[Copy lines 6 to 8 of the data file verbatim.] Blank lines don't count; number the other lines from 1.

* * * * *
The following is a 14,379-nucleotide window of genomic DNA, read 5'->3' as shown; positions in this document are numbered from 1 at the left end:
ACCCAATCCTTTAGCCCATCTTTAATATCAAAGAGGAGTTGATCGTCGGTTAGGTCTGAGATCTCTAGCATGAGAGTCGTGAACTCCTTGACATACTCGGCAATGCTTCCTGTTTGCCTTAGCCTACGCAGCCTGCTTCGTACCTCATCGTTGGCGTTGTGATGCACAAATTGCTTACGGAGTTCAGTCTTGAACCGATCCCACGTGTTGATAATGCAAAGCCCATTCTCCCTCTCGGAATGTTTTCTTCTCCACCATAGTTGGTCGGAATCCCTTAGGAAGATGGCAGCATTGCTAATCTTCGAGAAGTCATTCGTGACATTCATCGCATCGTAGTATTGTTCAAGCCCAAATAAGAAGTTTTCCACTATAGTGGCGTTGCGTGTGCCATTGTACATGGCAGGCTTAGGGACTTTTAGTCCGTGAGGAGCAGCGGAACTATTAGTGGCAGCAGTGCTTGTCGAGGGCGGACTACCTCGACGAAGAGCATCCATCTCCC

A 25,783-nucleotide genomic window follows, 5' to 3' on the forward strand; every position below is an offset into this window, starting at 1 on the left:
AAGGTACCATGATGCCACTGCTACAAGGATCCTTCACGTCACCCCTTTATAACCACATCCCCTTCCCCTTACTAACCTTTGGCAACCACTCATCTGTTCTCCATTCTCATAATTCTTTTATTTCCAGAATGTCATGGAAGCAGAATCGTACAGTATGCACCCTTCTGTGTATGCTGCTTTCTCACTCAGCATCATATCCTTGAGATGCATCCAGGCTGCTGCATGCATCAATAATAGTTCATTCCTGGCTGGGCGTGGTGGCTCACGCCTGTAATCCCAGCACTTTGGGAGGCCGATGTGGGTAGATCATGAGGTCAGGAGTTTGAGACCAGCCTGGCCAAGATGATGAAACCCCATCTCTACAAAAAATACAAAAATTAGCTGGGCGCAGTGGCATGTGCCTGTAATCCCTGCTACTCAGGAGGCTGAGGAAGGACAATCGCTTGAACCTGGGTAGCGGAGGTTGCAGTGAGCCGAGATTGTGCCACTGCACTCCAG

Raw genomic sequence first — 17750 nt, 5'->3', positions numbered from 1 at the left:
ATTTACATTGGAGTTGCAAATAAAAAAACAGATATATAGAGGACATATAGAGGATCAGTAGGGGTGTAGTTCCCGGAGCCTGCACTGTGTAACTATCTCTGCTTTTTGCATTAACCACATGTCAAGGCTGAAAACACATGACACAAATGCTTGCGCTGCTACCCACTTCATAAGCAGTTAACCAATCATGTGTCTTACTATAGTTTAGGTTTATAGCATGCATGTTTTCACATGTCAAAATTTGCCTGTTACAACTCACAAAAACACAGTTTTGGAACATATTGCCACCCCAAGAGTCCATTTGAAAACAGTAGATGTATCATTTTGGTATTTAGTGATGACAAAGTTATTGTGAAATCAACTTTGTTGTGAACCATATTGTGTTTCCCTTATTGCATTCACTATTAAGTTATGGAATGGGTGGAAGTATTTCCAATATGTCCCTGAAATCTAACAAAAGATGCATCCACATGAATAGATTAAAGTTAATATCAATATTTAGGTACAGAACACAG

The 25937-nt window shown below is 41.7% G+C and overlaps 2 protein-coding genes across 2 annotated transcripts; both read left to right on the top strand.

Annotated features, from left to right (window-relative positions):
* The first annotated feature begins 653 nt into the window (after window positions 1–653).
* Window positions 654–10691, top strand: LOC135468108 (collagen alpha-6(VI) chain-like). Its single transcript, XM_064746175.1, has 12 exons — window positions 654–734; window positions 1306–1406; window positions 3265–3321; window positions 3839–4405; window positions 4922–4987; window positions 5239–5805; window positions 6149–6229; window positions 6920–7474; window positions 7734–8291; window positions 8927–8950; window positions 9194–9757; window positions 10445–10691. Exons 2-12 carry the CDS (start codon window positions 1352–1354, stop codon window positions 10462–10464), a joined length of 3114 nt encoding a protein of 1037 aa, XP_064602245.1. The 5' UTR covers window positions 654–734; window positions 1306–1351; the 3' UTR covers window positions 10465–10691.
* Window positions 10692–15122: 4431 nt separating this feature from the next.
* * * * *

ATTTACATTGGAGTTGCAAATAAAAAAACAGATATATAGAGGACATATAGAGGATCAGTAGGGGTGTAGTTCCCGGAGCCTGCACTGTGTAACTATCTCTGCTTTTTGCATTAACCACATGTCAAGGCTGAAAACACATGACACAAATGCTTGCGCTGCTACCCACTTCATAAGCAGTTAACCAATCATGTGTCTTACTATAGTTTAGGTTTATAGCATGCATGTTTTCACATGTCAAAATTTGCCTGTTACAACTCACAAAAACACAGTTTTGGAACATATTGCCACCCCAAGAGTCCATTTGAAAACAGTAGATGTATCATTTTGGTATTTAGTGATGACAAAGTTATTGTGAAATCAACTTTGTTGTGAACCATATTGTGTTTCCCTTATTGCATTCACTATTAAGTTATGGAATGGGTGGAAGTATTTCCAATATGTCCCTGAAATCTAACAAAAGATGCATCCACATGAATAGATTAAAGTTAATATCAATATTTAGGTACAGAACACAG

The 25937-nt window shown below is 41.7% G+C and overlaps 2 protein-coding genes across 2 annotated transcripts; both read left to right on the top strand.

Annotated features, from left to right (window-relative positions):